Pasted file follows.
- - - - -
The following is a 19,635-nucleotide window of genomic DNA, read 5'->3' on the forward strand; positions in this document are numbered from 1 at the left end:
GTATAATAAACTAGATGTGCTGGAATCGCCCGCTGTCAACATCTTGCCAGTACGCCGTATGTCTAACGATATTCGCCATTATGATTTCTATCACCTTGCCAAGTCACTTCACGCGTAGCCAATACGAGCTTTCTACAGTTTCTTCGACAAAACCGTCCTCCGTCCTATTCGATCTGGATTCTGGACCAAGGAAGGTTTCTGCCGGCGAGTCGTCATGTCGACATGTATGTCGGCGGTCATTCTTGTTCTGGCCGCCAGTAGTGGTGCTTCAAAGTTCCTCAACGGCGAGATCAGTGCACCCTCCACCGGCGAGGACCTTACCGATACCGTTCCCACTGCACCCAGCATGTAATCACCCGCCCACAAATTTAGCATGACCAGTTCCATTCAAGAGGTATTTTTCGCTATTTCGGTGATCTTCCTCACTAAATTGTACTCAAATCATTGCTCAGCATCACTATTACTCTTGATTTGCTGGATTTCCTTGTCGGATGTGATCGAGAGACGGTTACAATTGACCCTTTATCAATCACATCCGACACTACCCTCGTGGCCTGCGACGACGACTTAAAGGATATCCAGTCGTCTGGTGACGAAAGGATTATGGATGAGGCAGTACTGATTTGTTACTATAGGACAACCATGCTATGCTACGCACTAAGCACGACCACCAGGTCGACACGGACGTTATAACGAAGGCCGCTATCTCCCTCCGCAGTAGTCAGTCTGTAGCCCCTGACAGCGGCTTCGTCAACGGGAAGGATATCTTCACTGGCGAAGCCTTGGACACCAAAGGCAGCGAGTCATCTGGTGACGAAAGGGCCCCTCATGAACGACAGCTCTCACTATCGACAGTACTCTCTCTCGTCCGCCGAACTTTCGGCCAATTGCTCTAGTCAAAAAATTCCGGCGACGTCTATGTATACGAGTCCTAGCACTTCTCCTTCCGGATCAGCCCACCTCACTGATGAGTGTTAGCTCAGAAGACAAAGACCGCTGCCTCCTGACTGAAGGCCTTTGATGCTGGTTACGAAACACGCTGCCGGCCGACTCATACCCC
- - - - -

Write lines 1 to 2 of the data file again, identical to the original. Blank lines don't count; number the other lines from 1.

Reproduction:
The following is a 19,635-nucleotide window of genomic DNA, read 5'->3' on the forward strand; positions in this document are numbered from 1 at the left end:
GTATAATAAACTAGATGTGCTGGAATCGCCCGCTGTCAACATCTTGCCAGTACGCCGTATGTCTAACGATATTCGCCATTATGATTTCTATCACCTTGCCAAGTCACTTCACGCGTAGCCAATACGAGCTTTCTACAGTTTCTTCGACAAAACCGTCCTCCGTCCTATTCGATCTGGATTCTGGACCAAGGAAGGTTTCTGCCGGCGAGTCGTCATGTCGACATGTATGTCGGCGGTCATTCTTGTTCTGGCCGCCAGTAGTGGTGCTTCAAAGTTCCTCAACGGCGAGATCAGTGCACCCTCCACCGGCGAGGACCTTACCGATACCGTTCCCACTGCACCCAGCATGTAATCACCCGCCCACAAATTTAGCATGACCAGTTCCATTCAAGAGGTATTTTTCGCTATTTCGGTGATCTTCCTCACTAAATTGTACTCAAATCATTGCTCAGCATCACTATTACTCTTGATTTGCTGGATTTCCTTGTCGGATGTGATCGAGAGACGGTTACAATTGACCCTTTATCAATCACATCCGACACTACCCTCGTGGCCTGCGACGACGACTTAAAGGATATCCAGTCGTCTGGTGACGAAAGGATTATGGATGAGGCAGTACTGATTTGTTACTATAGGACAACCATGCTATGCTACGCACTAAGCACGACCACCAGGTCGACACGGACGTTATAACGAAGGCCGCTATCTCCCTCCGCAGTAGTCAGTCTGTAGCCCCTGACAGCGGCTTCGTCAACGGGAAGGATATCTTCACTGGCGAAGCCTTGGACACCAAAGGCAGCGAGTCATCTGGTGACGAAAGGGCCCCTCATGAACGACAGCTCTCACTATCGACAGTACTCTCTCTCGTCCGCCGAACTTTCGGCCAATTGCTCTAGTCAAAAAATTCCGGCGACGTCTATGTATACGAGTCCTAGCACTTCTCCTTCCGGATCAGCCCACCTCACTGATGAGTGTTAGCTCAGAAGACAAAGACCGCTGCCTCCTGACTGAAGGCCTTTGATGCTGGTTACGAAACACGCTGCCGGCCGACTCATACCCC